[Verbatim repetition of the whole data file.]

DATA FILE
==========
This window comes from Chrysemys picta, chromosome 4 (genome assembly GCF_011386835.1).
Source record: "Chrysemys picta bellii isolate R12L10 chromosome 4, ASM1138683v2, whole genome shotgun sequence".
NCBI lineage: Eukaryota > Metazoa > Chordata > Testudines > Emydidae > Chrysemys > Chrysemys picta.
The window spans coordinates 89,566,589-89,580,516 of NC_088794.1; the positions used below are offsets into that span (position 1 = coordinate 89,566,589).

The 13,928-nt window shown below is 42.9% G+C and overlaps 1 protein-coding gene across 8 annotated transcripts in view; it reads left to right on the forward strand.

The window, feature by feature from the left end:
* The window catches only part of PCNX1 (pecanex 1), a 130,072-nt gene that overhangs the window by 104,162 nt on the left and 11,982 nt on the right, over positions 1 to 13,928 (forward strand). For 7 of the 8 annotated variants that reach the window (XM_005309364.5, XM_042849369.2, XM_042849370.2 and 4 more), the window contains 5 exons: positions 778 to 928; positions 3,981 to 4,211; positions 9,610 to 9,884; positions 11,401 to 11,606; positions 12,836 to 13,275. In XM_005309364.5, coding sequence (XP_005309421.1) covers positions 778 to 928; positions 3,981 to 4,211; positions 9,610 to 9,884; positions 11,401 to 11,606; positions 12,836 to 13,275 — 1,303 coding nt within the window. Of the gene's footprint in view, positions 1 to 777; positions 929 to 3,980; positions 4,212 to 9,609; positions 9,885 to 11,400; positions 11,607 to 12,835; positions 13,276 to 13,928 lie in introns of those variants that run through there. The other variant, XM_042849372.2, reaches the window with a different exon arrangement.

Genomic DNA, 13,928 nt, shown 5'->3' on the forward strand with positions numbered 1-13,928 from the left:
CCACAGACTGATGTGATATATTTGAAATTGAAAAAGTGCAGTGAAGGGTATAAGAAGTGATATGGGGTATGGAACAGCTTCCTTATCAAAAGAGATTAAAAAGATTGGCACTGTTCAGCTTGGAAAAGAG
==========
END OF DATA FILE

This window comes from Chrysemys picta, chromosome 4 (genome assembly GCF_011386835.1).
Source record: "Chrysemys picta bellii isolate R12L10 chromosome 4, ASM1138683v2, whole genome shotgun sequence".
NCBI lineage: Eukaryota > Metazoa > Chordata > Testudines > Emydidae > Chrysemys > Chrysemys picta.
The window spans coordinates 89,566,589-89,580,516 of NC_088794.1; the positions used below are offsets into that span (position 1 = coordinate 89,566,589).

The 13,928-nt window shown below is 42.9% G+C and overlaps 1 protein-coding gene across 8 annotated transcripts in view; it reads left to right on the forward strand.

The window, feature by feature from the left end:
* The window catches only part of PCNX1 (pecanex 1), a 130,072-nt gene that overhangs the window by 104,162 nt on the left and 11,982 nt on the right, over positions 1 to 13,928 (forward strand). For 7 of the 8 annotated variants that reach the window (XM_005309364.5, XM_042849369.2, XM_042849370.2 and 4 more), the window contains 5 exons: positions 778 to 928; positions 3,981 to 4,211; positions 9,610 to 9,884; positions 11,401 to 11,606; positions 12,836 to 13,275. In XM_005309364.5, coding sequence (XP_005309421.1) covers positions 778 to 928; positions 3,981 to 4,211; positions 9,610 to 9,884; positions 11,401 to 11,606; positions 12,836 to 13,275 — 1,303 coding nt within the window. Of the gene's footprint in view, positions 1 to 777; positions 929 to 3,980; positions 4,212 to 9,609; positions 9,885 to 11,400; positions 11,607 to 12,835; positions 13,276 to 13,928 lie in introns of those variants that run through there. The other variant, XM_042849372.2, reaches the window with a different exon arrangement.

Genomic DNA, 13,928 nt, shown 5'->3' on the forward strand with positions numbered 1-13,928 from the left:
CCACAGACTGATGTGATATATTTGAAATTGAAAAAGTGCAGTGAAGGGTATAAGAAGTGATATGGGGTATGGAACAGCTTCCTTATCAAAAGAGATTAAAAAGATTGGCACTGTTCAGCTTGGAAAAGAG